Drew Smyly (Tampa Bay Rays) - In horse racing there is an old belief that simply travelling through Florida and breathing in the air improves a horse's prospects. I'm beginning to think that works for pitchers too. Smyly was up and down with Detroit, experiencing mixed results as a starter - primarily due to a vulnerability to right-handed hitters, before looking sharp as a reliever. He stepped back into the rotation this year and the results were better, but then he made the trip to Florida (he was part of the deal that sent David Price to the Tigers) and he apparently found the fountain of dominance. He's been shut down now to keep his innings in check, but over the last two months he allowed just 33 hits and 14 walks in 60-plus innings (an 0.78 WHIP) leading to a 1.79 ERA and he's logged 61 strikeouts over that span. He's changed his mix and his off-speed pitches are consistently down and on the black. Smyly isn't overpowering, so that command is crucial. Just hope other owners only look at his 2014 composite numbers.
Some Notable Rotation Ramblings
•Allen Webster of the Red Sox nearly made the breakout list above. He would admittedly be a bit of a stretch because he has just a pedestrian fastball and still struggles with his command, but I like his off-speed stuff. If he can progress just a little, he could be a decent $1 flyer on draft day next season.
• Maybe he gets jazzed when in a playoff race, or maybe he just likes pitching for a team on the west coast, but for whatever reason, the Giants' Jake Peavy is experiencing a monumental resurgence. He hasn't allowed more than two runs in any of his last seven starts while ringing up six wins so ride him out.
• The Yankees have announced that Masahiro Tanaka will make a start this Sunday following a successful rehab program including tossing five scoreless innings in an instructional league game this past Monday. They are unlikely to push him too hard so this may have limited fantasy impact, but it's worth monitoring for next year.
• Some organizations have consistent success with young arms, and Jarred Cosart is the latest story coming out of Miami. He has been impressive since coming over from the Astros, and while he still loses the plate at times, his stock will be up slightly next season. Expect a better strikeout rate as he matures as well.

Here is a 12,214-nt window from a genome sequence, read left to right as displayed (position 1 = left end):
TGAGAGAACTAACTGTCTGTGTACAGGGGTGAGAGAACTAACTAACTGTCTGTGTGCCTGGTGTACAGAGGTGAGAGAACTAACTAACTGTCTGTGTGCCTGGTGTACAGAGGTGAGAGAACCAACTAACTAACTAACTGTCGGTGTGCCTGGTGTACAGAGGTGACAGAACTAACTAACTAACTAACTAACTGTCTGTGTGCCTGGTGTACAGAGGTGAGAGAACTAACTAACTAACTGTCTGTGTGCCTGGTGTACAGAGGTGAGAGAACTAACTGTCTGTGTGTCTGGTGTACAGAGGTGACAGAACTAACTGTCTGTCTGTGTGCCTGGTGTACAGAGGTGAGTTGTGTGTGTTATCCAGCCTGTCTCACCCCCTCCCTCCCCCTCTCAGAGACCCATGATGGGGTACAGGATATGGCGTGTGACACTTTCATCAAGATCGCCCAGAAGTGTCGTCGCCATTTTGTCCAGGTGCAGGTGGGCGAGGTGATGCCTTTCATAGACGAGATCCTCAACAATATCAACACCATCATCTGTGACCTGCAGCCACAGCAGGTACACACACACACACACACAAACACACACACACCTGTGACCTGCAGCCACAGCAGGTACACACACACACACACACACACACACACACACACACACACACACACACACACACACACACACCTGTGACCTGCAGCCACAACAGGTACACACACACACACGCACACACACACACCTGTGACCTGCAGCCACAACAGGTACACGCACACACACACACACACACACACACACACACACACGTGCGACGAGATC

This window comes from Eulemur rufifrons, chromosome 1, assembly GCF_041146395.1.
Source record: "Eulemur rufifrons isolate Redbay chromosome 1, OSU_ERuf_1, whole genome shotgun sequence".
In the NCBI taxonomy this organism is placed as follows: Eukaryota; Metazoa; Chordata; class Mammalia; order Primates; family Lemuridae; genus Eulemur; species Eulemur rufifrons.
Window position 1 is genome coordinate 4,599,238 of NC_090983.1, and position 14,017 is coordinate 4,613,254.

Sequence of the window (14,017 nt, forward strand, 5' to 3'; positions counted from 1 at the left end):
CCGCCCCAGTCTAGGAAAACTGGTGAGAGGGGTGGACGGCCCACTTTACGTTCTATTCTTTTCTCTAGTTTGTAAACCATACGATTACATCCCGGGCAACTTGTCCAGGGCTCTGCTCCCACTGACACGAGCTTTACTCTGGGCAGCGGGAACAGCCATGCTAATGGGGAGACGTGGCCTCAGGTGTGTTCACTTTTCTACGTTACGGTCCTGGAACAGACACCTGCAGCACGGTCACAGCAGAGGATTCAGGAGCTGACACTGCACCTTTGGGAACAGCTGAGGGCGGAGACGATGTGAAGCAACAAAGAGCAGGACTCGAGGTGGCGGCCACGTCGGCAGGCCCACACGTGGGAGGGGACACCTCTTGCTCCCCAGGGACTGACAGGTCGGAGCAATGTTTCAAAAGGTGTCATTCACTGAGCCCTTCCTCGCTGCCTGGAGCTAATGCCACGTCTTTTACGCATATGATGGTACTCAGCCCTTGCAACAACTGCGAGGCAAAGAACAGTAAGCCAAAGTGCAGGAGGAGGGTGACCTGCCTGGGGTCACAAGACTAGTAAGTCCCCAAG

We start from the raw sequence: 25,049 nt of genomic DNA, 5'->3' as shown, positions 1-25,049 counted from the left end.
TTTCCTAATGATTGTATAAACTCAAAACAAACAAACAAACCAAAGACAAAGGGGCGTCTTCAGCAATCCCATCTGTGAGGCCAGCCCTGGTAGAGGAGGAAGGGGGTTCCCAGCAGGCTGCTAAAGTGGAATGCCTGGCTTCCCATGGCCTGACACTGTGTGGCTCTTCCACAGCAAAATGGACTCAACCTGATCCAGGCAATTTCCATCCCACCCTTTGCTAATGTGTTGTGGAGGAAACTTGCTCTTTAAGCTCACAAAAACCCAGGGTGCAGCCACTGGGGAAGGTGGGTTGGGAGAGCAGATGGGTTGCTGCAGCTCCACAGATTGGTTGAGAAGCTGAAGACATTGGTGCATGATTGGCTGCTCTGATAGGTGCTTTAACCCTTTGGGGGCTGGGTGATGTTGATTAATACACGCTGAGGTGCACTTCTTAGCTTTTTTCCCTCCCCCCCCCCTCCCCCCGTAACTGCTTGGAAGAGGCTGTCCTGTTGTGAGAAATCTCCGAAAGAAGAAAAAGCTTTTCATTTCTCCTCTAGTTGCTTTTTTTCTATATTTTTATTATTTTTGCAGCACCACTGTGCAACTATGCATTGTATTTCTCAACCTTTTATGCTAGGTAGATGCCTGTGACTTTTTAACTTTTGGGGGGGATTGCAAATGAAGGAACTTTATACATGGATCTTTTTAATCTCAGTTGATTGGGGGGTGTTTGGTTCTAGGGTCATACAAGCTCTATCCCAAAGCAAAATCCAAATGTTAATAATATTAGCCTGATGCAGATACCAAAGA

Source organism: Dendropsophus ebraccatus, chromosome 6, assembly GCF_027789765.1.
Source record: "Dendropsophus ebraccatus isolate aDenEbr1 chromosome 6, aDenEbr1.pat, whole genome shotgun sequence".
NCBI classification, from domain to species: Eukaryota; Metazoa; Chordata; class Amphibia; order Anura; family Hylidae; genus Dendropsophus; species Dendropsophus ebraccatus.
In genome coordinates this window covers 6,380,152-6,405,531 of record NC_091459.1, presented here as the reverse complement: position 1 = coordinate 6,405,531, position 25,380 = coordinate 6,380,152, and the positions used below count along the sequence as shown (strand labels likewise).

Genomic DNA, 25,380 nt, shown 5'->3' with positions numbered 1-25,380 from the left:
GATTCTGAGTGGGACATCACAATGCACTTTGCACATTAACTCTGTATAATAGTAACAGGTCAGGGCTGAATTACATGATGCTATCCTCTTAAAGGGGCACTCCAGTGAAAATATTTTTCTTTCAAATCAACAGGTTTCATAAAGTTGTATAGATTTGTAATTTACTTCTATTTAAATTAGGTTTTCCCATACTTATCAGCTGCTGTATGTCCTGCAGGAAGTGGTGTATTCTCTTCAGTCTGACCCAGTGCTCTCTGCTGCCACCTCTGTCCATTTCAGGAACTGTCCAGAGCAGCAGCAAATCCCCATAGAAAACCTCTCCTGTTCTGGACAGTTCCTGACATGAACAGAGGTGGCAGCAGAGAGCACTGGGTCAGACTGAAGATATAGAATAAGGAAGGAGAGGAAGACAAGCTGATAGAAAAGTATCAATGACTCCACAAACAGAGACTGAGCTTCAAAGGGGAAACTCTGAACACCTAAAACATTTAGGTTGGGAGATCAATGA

• Maybe one of the quietest exceptional performances of 2014 belongs to the Orioles' southpaw Wei-Yin Chen. His peripherals are just good - not great - but he has logged 16 wins for a very good team, and that suggests he keeps his team in the game. He'll have trouble matching that win total from year-to-year, but it's a positive.
• The Cardinals are driving toward the playoffs, but they have been juggling their rotation. Of primary concern is Michael Wacha who had a start skipped and has experienced a decline in velocity on his fastball, a pitch he needs to have at full speed. He missed time with shoulder issues over July and August so the reports are a serious concern.
The Endgame Odyssey
The A's welcomed Sean Doolittle back, but it may be too little too late. The starting pitchers added via trades were nice, but they really miss Yoenis Cespedes. ... He still looks shaky at times but Joe Nathan is still closing for the Tigers. Joakim Soria waits in the wings, just in case. ... It's possible Drew Storen will just refuse to give the closer's role back to Rafael Soriano in Washington. He's been a monster and Soriano may or may not be back next year so he is also setting himself up for 2015. ... In Houston, Chad Qualls has a sore hip so Josh Fields has been getting the call. Fields logs some stretches of success, but he's a risky proposition. This is a good scenario to avoid unless you are desperate. ... Casey Janssen has settled down recently and is again getting regular work as the end gamer in Toronto. If he stays healthy (and effective) the Jays probably prefer his experience as they chase a playoff spot. ... The Phillies' Jonathan Papelbon made a rude gesture to the fans after imploding and blowing a save opportunity, which earned him a seven-game suspension. He didn't appeal so he's out until next Tuesday. I would guess it could be a bit of a committee closing in Philadelphia, with Ken Giles perhaps being a slight favorite. ... It's possible Joaquin Benoit will return to closing duties for the Padres this weekend. He has been dealing with a sore shoulder on and off for a couple of months.